Headed into 2023, as the global economy normalizes this advantage will persist and provide investment opportunities in cyclical stocks.
Five investment themes for 2023
Inflation and central bank policy were the primary drivers of markets in 2022, however in ‘23 we expect economic data and corporate fundamentals to play a larger role in determining the market’s direction. Higher rates will create opportunities in traditional fixed income, while stabilizing inflation should alleviate valuation concerns within equities. Overall we see opportunities in risk assets for investors, but expect to see greater dispersion in returns. The market environment and associated returns are likely to be increasingly selective near-term compared to recent history.
These topics are encapsulated in our five investments themes for 2023 discussed below:
THEME 1: Inflation should finally decline
Headline and core inflation appear to be trending lower after peaking, but remain elevated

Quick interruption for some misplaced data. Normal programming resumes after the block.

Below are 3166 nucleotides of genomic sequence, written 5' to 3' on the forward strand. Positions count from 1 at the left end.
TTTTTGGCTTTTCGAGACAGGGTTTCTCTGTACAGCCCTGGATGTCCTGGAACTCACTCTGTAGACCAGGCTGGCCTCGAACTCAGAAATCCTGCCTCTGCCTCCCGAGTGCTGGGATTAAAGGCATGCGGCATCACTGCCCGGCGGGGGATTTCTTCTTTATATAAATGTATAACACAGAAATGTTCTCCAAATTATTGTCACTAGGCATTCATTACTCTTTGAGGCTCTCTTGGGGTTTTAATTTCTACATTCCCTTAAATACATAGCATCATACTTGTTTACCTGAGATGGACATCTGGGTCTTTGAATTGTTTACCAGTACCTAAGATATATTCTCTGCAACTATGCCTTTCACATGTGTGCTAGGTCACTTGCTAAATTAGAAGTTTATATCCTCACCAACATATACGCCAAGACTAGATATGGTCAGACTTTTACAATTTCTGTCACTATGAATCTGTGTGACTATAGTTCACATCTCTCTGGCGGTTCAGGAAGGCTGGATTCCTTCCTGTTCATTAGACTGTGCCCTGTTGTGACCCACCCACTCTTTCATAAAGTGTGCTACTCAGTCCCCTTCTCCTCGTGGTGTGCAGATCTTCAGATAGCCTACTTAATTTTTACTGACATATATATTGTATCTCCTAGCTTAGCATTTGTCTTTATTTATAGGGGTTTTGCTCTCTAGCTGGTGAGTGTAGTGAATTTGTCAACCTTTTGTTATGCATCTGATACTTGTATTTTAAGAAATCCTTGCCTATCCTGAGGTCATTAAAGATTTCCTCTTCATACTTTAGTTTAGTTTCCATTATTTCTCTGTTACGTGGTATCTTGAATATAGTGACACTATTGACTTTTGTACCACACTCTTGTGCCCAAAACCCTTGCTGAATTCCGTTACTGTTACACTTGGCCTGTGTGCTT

THEME 2: Fixed income (finally) offers attractive yield
Traditional fixed income once again provides yield opportunities
THEME 3: Reset in equity valuations creates (selective) opportunity
Equity multiples contracted in ’22, driving equity markets lower
THEME 4: Economic growth likely to slow, but overcome recession headwinds
Economic growth is likely to weaken in ‘23, but overcome recession headwinds and stay positive
THEME 5: Even after the Fed stop hiking, rates remain elevated
After the fastest Fed rate hikes since the ’80s, the yield curve is much higher today
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This material is not intended to be a recommendation or investment advice, does not constitute a solicitation to buy, sell or hold a security or an investment strategy, and is not provided in a fiduciary capacity. The information provided does not take into account the specific objectives or circumstances of any particular investor, or suggest any specific course of action. Investment decisions should be made based on an investor’s objectives and circumstances and in consultation with his or her advisors.